Cervical Cancer Specialist Clanton AL

Routine screening has made this disease almost entirely preventable, but the virus that causes it still runs rampant. Simple precautions, a healthy diet, and regular checkups can keep it under control. But in fact, abnormal results are far from a death knell. Some mild abnormalities stem from inflammation or irritation caused by a mild yeast or bacterial infection.

William H. Moore Jr
(205) 755-1031
1015 Lay Dam Road
Clanton, AL
Specialty
General Gynecology only, Ultrasonography,
Education
English
Professional Memberships
Chilton Medical Center, Baptist Hospital South, Baptist Hospital East Baptist Hospital Prattville Jackson Hospital

Shailendra Lakhanpal
(205) 856-8488
100 Pilot Medical Drive
Birmingham, AL
Specialty
Hematology / Oncology

Data Provided by:
Syed Fuad Hassany
(205) 345-8208
1410 Mcfarland Blvd N
Tuscaloosa, AL
Specialty
Hematology / Oncology

Data Provided by:
Yousaf Jamal, MD
Livingston, AL
Specialties
Oncology (Cancer)
Gender
Male
Education
Medical School: Sind Med Coll, Univ Of Karachi, Karachi, Pakistan
Graduation Year: 1990

Data Provided by:
Shelby Price Sanford, MD
(205) 366-1605
3500 Highway 78 E
Jasper, AL
Specialties
Oncology (Cancer), Radiation Oncology
Gender
Male
Education
Medical School: Univ Of Al Sch Of Med, Birmingham Al 35294
Graduation Year: 1982
Hospital
Hospital: Carraway Methodist Med Ctr, Birmingham, Al; Northwest Med Ctr, Winfield, Al
Group Practice: Southeast Cancer Network

Data Provided by:
Eric Jay Sorscher, MD
2000 6th Ave S
Birmingham, AL
Specialties
Oncology (Cancer)
Gender
Male
Education
Medical School: Harvard Med Sch, Boston Ma 02115
Graduation Year: 1984

Data Provided by:
Rafael D Mayor, MD
(334) 792-9500
4300 W Main St Ste 405
Dothan, AL
Specialties
Oncology (Cancer), Hematology-Internal Medicine
Gender
Male
Languages
Spanish
Education
Medical School: Univ Of South Fl Coll Of Med, Tampa Fl 33612
Graduation Year: 1977
Hospital
Hospital: Flowers Hosp, Dothan, Al; Southeast Alabama Med Ctr, Dothan, Al
Group Practice: Dothan Hematology & Oncology

Data Provided by:
Raymond Gordon Watts, MD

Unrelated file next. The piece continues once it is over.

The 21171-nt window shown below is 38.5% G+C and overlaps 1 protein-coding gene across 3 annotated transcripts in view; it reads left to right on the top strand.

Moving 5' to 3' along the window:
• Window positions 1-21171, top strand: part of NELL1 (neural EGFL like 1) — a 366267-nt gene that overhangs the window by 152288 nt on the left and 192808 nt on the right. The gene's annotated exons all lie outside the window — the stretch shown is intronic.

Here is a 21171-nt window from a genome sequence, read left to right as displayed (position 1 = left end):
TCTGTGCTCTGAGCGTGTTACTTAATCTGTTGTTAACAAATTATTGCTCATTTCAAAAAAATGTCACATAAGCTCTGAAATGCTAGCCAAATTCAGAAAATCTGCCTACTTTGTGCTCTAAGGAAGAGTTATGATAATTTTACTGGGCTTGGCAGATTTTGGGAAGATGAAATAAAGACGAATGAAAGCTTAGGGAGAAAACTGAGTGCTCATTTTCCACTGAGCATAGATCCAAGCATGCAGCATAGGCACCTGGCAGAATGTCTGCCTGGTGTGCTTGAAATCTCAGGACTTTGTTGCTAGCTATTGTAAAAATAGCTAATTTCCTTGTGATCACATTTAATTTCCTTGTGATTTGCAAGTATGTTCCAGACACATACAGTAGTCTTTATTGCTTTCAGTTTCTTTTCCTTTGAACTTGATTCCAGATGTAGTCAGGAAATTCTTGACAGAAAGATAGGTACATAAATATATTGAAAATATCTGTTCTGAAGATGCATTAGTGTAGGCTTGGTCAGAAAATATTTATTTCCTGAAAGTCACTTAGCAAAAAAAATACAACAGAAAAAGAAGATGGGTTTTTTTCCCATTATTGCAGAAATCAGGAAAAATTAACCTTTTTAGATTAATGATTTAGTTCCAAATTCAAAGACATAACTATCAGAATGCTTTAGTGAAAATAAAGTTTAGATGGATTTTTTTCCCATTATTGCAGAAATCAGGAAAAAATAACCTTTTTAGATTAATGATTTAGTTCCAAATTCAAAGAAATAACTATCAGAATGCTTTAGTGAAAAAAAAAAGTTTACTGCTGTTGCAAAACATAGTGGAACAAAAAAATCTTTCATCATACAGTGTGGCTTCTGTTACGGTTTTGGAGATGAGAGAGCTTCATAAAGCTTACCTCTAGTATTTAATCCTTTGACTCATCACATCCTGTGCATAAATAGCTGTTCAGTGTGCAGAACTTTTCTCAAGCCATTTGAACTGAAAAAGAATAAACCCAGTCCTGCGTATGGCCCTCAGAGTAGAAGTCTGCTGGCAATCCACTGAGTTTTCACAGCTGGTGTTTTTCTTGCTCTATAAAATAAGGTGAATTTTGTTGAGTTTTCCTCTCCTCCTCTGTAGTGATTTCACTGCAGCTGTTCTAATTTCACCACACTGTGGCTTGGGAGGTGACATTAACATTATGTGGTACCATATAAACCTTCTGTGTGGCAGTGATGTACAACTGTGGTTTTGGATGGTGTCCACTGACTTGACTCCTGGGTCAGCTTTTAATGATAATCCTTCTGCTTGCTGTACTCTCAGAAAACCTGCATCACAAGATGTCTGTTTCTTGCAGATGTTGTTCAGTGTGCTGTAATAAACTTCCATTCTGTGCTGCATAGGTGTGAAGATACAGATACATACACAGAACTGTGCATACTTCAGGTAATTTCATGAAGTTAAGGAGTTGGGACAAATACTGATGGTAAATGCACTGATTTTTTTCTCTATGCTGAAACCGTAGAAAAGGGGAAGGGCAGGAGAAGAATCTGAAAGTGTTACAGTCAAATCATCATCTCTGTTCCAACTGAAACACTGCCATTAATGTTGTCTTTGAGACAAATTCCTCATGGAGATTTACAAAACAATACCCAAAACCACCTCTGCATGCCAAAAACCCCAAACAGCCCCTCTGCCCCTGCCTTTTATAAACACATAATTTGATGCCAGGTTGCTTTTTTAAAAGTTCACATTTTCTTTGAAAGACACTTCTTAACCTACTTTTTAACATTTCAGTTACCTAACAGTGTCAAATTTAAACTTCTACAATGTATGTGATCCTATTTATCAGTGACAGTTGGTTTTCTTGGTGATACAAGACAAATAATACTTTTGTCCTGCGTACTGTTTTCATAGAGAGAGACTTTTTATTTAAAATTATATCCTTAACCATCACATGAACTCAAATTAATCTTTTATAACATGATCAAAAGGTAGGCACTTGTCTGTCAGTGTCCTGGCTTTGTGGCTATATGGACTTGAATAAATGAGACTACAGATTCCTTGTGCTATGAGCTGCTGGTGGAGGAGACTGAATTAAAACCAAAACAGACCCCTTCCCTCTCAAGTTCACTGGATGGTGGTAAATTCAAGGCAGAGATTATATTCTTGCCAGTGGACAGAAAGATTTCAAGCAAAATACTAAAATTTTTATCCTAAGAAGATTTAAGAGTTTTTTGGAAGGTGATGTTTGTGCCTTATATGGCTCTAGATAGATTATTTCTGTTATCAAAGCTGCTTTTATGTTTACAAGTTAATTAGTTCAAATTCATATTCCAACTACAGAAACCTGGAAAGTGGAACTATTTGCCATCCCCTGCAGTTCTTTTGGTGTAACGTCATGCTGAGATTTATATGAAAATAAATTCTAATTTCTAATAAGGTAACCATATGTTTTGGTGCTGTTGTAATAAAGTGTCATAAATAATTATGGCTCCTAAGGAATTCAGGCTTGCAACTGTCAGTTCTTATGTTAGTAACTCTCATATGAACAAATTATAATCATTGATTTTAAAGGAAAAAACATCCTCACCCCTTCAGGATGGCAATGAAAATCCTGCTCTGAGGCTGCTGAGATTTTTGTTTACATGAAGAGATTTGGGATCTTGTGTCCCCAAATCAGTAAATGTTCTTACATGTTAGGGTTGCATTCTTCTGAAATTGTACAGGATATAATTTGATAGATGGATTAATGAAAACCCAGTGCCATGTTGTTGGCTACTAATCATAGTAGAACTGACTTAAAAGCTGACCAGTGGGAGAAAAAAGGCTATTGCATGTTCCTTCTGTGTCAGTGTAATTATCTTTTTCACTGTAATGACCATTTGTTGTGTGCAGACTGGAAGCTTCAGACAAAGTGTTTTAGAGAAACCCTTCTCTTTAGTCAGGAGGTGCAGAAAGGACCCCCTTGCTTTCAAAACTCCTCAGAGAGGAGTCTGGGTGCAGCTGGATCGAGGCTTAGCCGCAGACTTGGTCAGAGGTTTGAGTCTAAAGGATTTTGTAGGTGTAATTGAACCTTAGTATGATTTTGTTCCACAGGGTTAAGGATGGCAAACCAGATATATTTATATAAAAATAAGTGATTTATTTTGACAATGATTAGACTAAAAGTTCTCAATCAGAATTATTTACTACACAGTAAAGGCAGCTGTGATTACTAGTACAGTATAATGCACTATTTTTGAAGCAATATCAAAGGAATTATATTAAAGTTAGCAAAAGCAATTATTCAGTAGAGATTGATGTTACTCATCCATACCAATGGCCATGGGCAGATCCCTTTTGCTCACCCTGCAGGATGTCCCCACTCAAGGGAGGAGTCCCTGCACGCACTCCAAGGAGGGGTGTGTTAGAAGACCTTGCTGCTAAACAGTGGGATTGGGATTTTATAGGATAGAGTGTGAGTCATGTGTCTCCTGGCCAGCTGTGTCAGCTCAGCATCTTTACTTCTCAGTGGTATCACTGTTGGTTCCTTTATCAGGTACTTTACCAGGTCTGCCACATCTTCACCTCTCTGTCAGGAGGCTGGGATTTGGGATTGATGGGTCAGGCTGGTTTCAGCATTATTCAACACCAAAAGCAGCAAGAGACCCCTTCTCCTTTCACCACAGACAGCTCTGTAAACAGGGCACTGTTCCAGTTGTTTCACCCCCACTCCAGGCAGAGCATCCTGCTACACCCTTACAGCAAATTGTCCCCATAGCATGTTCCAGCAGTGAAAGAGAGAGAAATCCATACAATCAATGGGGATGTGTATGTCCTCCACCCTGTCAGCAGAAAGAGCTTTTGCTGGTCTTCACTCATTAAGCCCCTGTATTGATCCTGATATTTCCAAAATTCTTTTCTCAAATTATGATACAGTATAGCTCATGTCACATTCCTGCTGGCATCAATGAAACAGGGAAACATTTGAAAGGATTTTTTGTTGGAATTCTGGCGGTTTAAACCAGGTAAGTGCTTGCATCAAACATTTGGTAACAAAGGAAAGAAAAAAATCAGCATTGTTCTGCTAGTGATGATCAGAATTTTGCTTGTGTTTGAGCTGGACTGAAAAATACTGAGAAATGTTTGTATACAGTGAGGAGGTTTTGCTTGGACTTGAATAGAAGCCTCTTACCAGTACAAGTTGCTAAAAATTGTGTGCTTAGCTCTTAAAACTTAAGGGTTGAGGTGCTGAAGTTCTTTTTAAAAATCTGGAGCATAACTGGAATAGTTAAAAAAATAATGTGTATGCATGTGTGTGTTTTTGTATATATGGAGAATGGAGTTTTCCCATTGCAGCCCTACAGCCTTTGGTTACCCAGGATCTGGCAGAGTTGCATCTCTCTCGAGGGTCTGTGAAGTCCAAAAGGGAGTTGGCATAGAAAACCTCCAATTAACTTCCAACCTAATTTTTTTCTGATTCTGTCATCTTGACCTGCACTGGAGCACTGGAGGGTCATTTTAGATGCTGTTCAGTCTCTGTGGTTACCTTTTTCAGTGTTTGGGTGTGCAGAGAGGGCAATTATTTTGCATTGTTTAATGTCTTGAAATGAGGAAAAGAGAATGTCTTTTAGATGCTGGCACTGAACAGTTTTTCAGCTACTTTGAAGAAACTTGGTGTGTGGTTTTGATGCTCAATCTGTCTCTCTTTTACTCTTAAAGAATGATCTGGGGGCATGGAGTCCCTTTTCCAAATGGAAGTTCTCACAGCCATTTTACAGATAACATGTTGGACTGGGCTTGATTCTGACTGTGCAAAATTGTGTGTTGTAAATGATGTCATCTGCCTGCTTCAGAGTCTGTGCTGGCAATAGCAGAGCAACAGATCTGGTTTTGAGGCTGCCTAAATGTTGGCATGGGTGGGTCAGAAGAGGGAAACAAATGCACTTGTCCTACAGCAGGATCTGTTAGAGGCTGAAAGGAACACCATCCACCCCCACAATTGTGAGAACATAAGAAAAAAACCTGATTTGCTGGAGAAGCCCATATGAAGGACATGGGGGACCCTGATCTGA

(205) 939-9285
ACC 512 1600 7th Ave S
Birmingham, AL
Specialties
Oncology (Cancer)
Gender
Male
Education
Medical School: La State Univ Sch Of Med In Shreveport, Shreveport La 71130
Graduation Year: 1981

Data Provided by:
Ramaseetha Gutta
(334) 793-2618
1540 E Main St
Dothan, AL
Specialty
Internal Medicine, Hematology / Oncology

Data Provided by:
Lee Michelle Hilliard, MD
(205) 939-9285
1600 7th Ave South CHT 651
Birmingham, AL
Specialties
Oncology (Cancer)
Gender
Female
Education
Medical School: Univ Of Ms Sch Of Med, Jackson Ms 39216
Graduation Year: 1990

Data Provided by:
Data Provided by:

Heading Off Cervical Cancer

Provided by: 

By Diana Somerville

Routine screening has made this disease almost entirely preventable, but the virus that causes it still runs rampant. Simple precautions, a healthy diet, and regular checkups can keep it under control.

Abnormal Pap results. Those three words can instill fear in the bravest and most health-savvy woman. The mind goes immediately to cervical cancer, a disease that, according to the National Cervical Cancer Coalition, claims the lives of 3,900 women in the US each year.

But in fact, abnormal results are far from a death knell. Some mild abnormalities stem from inflammation or irritation caused by a mild yeast or bacterial infection. However, the abnormal results can also signal cervical dysplasia, abnormally shaped cells in the cervix that can be a precursor to cervical cancer. Detected early, cervical dysplasia is entirely treatable, but of course it’s better not to develop the condition in the first place.

Most cases of cervical dysplasia result from an HPV infection. While transmissible by any skin-to-skin contact, HPV, the human papilloma virus, is so commonly transmitted by sexual activity that it’s considered a virtual marker for having had unprotected sex. Generally, the immune system can handle HPV, which is often symptomless, and outbreaks of the virus come and go like an unremarkable cold. But when the virus persists or comes from a high-risk strain, it can cause cervical dysplasia. For that reason alone, it’s important to understand HPV and to learn how to prevent it and—if you already have it—how to treat it.

Identifying HPV

Doctors and researchers have isolated more than 100 strains of HPV. Some cause the benign but annoying warts that pop up unexpectedly on your hands or feet, but at least 30 strains can infect the genital area, silently lurking in the skin and mucous membranes for months or even years. HPV is transmitted by skin-to-skin contact, which means you can unwittingly infect your partner—or vice versa.

Once you’re sexually active, your health routine should include a pelvic exam and Pap test, in which cells are gently scraped from the uterus and cervix and smeared on a slide that’s examined under a microscope. The widespread use of the Pap test or Pap smear, developed by George Papanicolaou, MD, more than 60 years ago, has reduced cervical cancer deaths by more than 70 percent in the US.

“A Pap smear is a true screening test,” says Bethany Hayes, MD, OB/GYN. “It’s relatively noninvasive, relatively inexpensive, and picks up abnormalities early enough to do something about them.” Hayes is the medical director of True North Health Center, an integrated holistic healthcare center in Falmouth, Maine.

Not all abnormal Pap results call for great concern, but they do indicate a need for follow-up with a healthcare provider to determine the cause of the abnormal results. The Pap itself is not diagnostic, stresses Tori Hudson, ND, professor of gynecology at the National College of Naturopathic Medic...

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